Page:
Eye of the storm: Seeing tornado up close and personal
When I was a little kid (like 5 or 6 years old) I turned on the TV and the movie "Twister" was on. I remember watching in terror as tornadoes destroyed everything the characters in the movie had, and somehow when you thought everything was done, another twister would pop up again.
I guess you can say this movie was the reason I had an ongoing fear of tornadoes as a little kid.
I remember my first tornado drill in kindergarten; our principal came on the loudspeaker and said there had been a tornado spotted on the north side of town.
I didn't realize this was a drill, and I ended up hiding under my teacher's desk, screaming and my parents had to come pick me up.
Anyway, throughout my life I've yet to see a real tornado, and until last Friday, that streak stood strong.
This weekend was the region 14-C Amateur Baseball Tournament, and me and a friend decided to go see it.
The first game was in Carlos (which is near Alexandria) at 8 p.m. Friday night.
My friend Chris and I went down there for the game, but after we had been at the game for a while, we started to notice some bad weather coming in.
A Carlos police officer came through the stands and told all of us who weren't local that we should probably leave the area because there was a real bad storm coming in.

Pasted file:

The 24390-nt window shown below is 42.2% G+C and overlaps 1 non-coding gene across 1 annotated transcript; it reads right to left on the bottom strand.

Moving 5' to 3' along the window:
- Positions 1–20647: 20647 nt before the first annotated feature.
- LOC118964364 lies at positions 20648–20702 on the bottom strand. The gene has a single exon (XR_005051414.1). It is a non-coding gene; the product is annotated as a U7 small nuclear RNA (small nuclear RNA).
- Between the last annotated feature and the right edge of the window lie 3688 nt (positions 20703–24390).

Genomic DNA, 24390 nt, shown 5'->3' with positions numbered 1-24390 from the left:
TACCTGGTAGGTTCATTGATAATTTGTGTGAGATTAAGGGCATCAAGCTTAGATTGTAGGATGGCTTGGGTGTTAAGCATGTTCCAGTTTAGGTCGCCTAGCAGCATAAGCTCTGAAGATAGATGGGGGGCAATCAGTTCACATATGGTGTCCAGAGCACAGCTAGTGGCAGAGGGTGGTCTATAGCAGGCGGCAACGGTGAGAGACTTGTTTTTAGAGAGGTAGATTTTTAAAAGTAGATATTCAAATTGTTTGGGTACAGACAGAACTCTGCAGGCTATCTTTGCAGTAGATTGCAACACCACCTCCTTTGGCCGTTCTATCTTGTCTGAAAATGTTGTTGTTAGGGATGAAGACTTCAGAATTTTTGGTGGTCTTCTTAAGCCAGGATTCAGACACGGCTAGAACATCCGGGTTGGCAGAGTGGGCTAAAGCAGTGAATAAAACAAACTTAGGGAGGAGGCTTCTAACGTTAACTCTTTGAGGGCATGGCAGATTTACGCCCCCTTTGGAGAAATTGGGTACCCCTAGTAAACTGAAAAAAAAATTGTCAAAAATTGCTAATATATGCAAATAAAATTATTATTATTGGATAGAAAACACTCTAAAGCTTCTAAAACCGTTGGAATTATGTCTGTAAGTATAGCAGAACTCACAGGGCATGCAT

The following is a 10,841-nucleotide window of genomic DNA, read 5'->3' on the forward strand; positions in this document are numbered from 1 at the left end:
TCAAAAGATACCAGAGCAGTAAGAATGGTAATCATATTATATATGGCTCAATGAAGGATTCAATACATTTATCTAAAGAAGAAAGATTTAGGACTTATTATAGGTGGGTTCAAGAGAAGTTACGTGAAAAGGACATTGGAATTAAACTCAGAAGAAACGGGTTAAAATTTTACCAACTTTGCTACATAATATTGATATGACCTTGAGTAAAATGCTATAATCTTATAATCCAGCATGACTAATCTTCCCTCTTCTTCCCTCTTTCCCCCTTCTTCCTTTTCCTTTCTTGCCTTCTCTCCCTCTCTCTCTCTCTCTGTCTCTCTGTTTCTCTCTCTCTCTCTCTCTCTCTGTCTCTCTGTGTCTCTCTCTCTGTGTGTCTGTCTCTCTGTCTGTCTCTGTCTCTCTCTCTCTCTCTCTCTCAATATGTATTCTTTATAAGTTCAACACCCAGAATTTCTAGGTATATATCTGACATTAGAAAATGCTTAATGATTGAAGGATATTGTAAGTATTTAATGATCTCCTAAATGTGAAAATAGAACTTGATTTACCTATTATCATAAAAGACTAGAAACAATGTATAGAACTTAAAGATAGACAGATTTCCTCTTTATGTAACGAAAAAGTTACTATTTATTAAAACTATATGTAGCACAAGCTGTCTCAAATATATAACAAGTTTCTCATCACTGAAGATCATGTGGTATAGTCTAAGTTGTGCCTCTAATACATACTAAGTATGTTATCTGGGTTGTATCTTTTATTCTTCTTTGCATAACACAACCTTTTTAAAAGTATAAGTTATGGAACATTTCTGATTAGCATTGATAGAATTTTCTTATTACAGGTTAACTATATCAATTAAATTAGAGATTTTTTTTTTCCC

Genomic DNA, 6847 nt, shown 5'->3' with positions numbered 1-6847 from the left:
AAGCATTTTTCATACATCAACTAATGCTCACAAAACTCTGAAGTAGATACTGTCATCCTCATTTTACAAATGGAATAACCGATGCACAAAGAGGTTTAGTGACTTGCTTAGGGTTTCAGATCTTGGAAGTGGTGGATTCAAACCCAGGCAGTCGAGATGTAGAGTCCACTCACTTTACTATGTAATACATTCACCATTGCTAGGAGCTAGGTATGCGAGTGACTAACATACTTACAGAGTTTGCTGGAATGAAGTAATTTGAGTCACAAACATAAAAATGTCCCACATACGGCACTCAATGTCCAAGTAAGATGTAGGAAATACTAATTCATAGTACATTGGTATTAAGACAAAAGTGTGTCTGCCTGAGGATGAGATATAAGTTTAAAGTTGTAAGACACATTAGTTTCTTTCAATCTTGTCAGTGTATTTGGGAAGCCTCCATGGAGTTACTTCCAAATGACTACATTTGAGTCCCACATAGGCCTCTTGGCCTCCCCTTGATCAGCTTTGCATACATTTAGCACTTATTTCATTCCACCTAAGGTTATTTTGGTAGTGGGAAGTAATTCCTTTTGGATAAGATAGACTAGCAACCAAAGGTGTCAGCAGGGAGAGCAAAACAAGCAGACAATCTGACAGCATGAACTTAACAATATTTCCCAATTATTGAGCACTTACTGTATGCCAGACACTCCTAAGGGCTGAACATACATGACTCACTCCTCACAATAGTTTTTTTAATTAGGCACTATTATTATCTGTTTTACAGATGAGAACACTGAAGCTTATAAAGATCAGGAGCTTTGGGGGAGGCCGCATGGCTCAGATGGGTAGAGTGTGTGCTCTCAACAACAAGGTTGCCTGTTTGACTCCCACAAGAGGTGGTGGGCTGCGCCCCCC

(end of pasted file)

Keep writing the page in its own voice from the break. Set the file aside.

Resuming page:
We hit the road, and immediately rain started pounding down on us. We had made it about 10 miles when we noticed a huge wall cloud forming parallel to us (we were driving north and this storm was going east) and we started to get a little wary of what was going on.
We basically tried to beat this cloud before it got to the road, but our two paths met just at the end of the cloud, where it tailed off and formed into a funnel cloud, right above us.
The straight-line winds hit just at the same time, knocking my drivers side window off track. Thankfully, Chris got his hand on it right in the nick of time, or it would have blown out of the car completely.
The town of Parkers Prairie was about five miles north of us, and we knew that was the farthest we had to go to find some shelter, so we kept driving, even though the car was hydroplaning to the point we couldn't go above 30 mph.
We got to Parkers Prairie and took shelter in the local grocery store for over an hour, and when we finally came out again, my car was soaked inside and out (because there was no window).
We still had to drive another hour or so in my windowless, wet car, while it was still raining, but it was worth it to me.
That situation was definitely a close call, but as I told my friend "God gave us one of the best shows we'll have ever seen, and it was free," and it was worth it.
Jonah Bowe is a senior at Detroit Lakes High School.